Pressure-Induced Insulator-Metal Transition in Silicon Telluride from First-Principles Calculations
Silicon telluride (Si2Te3) is a two-dimensional semiconductor with unique structural properties due to the size contrast between Si and Te atoms. A recent experiment shows that the material turns metallic under hydrostatic pressure, while the lattice structure of the metallic phase remains to be identified. In this paper, we propose two metallic phases, M1 and M2, of Si2Te3 using the evolution algorithm and first-principles density functional theory calculations. Unlike the presence of Si-Si dimers in the semiconducting (SC) phase, both M1 and M2 phases have individual Si atoms, which play important roles in metallicity. Analysis of structural properties, electronic properties, and dynamical as well as thermal stability is performed. The energies of these new structures are compared with the SC phase under the subsequent hydrostatic pressure up to 12 GPa. The results show that M1 and M2 phases have lower energies under high pressures, thus elucidating the appearance of the metallic phase of Si2Te3. In addition, the external pressure causes the SC phase to have an indirect-direct-indirect band gap transition. Analysis of Raman spectra of the SC phase at different pressures shows the shifting of the major Raman peaks, and their final disappearance confirms the phase transition. The results are in good agreement with the experimental observations. The understanding of the insulator-metal phase transition increases the potential usefulness of the material system.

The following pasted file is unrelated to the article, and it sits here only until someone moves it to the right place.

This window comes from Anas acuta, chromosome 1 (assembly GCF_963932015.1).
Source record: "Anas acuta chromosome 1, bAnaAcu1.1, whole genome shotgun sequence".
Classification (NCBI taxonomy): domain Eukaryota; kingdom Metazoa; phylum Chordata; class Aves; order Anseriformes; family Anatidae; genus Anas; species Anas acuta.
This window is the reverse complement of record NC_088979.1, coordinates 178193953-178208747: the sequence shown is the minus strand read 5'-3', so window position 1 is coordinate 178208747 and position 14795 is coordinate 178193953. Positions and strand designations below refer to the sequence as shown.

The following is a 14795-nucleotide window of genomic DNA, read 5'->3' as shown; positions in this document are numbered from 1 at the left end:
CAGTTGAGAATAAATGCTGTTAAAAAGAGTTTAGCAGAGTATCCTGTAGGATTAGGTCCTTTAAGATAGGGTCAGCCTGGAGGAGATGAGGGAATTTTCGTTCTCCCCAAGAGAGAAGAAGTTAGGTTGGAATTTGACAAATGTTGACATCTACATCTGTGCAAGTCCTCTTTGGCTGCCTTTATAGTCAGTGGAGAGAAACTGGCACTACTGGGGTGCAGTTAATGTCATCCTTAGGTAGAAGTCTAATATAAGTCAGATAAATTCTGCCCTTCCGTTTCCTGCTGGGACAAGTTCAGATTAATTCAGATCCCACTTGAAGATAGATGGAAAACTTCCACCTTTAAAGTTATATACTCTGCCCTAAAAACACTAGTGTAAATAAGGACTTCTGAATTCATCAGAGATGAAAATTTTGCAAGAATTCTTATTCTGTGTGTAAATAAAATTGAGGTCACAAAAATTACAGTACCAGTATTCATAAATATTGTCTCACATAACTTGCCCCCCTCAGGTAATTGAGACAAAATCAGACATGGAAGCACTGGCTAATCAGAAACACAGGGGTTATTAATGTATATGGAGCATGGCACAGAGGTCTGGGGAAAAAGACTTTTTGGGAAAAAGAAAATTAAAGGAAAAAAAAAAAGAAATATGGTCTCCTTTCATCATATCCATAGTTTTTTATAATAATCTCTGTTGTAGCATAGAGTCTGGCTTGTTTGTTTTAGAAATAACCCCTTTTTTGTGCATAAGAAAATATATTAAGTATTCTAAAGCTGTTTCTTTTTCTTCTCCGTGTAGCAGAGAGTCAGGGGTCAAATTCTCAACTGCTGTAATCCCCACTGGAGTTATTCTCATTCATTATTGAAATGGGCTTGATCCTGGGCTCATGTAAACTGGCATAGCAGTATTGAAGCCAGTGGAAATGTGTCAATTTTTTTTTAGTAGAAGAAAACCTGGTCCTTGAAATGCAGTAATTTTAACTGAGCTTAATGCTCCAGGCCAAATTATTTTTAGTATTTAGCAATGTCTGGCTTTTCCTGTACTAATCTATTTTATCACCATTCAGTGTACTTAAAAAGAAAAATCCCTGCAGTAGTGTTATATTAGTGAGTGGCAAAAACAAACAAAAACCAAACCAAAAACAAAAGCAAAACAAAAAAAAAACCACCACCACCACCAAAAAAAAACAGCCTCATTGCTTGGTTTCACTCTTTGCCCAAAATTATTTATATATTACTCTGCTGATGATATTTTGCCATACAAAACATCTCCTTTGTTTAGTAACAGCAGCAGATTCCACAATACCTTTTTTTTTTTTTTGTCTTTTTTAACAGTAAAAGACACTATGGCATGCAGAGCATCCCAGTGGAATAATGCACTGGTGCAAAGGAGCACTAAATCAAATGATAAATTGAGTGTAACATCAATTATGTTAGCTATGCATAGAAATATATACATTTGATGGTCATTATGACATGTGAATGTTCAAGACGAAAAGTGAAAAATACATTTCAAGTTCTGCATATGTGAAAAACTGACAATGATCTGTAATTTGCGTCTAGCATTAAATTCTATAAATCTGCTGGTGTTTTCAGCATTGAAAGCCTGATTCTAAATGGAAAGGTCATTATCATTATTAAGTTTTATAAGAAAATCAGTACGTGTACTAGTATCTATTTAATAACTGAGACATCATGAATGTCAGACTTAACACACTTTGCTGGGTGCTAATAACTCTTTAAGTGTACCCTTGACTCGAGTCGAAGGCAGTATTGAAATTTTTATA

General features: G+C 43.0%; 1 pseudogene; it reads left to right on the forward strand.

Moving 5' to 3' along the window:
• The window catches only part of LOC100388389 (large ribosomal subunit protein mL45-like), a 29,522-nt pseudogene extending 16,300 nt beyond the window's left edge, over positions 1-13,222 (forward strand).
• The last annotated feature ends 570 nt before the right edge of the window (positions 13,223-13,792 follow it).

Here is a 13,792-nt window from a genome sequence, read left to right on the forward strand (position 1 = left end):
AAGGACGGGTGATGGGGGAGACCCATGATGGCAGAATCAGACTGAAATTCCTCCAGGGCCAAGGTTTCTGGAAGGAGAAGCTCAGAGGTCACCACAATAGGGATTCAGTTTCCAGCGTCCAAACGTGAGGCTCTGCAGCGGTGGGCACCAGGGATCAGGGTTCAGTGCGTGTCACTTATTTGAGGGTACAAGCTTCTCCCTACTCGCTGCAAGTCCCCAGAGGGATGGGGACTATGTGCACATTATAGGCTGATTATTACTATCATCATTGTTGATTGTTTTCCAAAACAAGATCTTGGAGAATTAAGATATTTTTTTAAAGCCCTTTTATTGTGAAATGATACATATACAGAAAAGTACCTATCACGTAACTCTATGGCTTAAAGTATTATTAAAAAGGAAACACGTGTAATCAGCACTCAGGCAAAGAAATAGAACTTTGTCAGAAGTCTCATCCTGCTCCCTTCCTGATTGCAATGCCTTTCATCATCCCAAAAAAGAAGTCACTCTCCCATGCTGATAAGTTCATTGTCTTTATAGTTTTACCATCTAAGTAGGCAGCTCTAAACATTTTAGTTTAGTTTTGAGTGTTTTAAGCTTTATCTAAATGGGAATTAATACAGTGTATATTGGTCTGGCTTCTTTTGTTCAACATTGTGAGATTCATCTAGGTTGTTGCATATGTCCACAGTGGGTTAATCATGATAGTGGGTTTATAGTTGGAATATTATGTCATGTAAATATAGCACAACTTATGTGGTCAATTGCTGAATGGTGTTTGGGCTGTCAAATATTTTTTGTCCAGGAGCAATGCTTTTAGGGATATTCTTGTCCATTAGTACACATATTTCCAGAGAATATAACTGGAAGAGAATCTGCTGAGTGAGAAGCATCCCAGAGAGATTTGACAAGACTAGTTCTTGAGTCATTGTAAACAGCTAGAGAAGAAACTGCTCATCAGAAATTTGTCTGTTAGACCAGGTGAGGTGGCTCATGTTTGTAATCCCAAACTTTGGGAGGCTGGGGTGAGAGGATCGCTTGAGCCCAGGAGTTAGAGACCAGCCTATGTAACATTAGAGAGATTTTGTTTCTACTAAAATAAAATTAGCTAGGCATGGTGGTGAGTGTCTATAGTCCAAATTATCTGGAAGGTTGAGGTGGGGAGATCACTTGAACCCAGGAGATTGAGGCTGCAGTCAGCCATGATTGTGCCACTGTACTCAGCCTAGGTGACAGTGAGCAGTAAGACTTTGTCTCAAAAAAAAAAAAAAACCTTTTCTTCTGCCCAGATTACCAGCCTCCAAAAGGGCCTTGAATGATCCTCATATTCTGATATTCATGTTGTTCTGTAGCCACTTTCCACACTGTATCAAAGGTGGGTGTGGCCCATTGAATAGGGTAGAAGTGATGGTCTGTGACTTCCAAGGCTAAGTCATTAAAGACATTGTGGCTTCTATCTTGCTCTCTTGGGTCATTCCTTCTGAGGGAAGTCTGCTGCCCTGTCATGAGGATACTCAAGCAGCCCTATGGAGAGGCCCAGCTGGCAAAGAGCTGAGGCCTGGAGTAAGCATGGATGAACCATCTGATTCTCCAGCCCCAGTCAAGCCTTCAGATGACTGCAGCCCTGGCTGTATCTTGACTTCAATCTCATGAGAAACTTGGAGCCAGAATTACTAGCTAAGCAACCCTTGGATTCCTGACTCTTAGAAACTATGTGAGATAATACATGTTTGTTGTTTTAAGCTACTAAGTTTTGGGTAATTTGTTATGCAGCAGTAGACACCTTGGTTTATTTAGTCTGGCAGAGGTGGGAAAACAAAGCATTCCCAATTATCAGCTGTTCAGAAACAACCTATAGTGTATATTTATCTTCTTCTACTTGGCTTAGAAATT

Journal of Physical Chemistry C
Bhattarai, R., & Shen, X. (2021). Pressure-Induced Insulator-Metal Transition in Silicon Telluride from First-Principles Calculations. Journal of Physical Chemistry C, 125 (21), 11532-11539. https://doi.org/10.1021/acs.jpcc.1c00636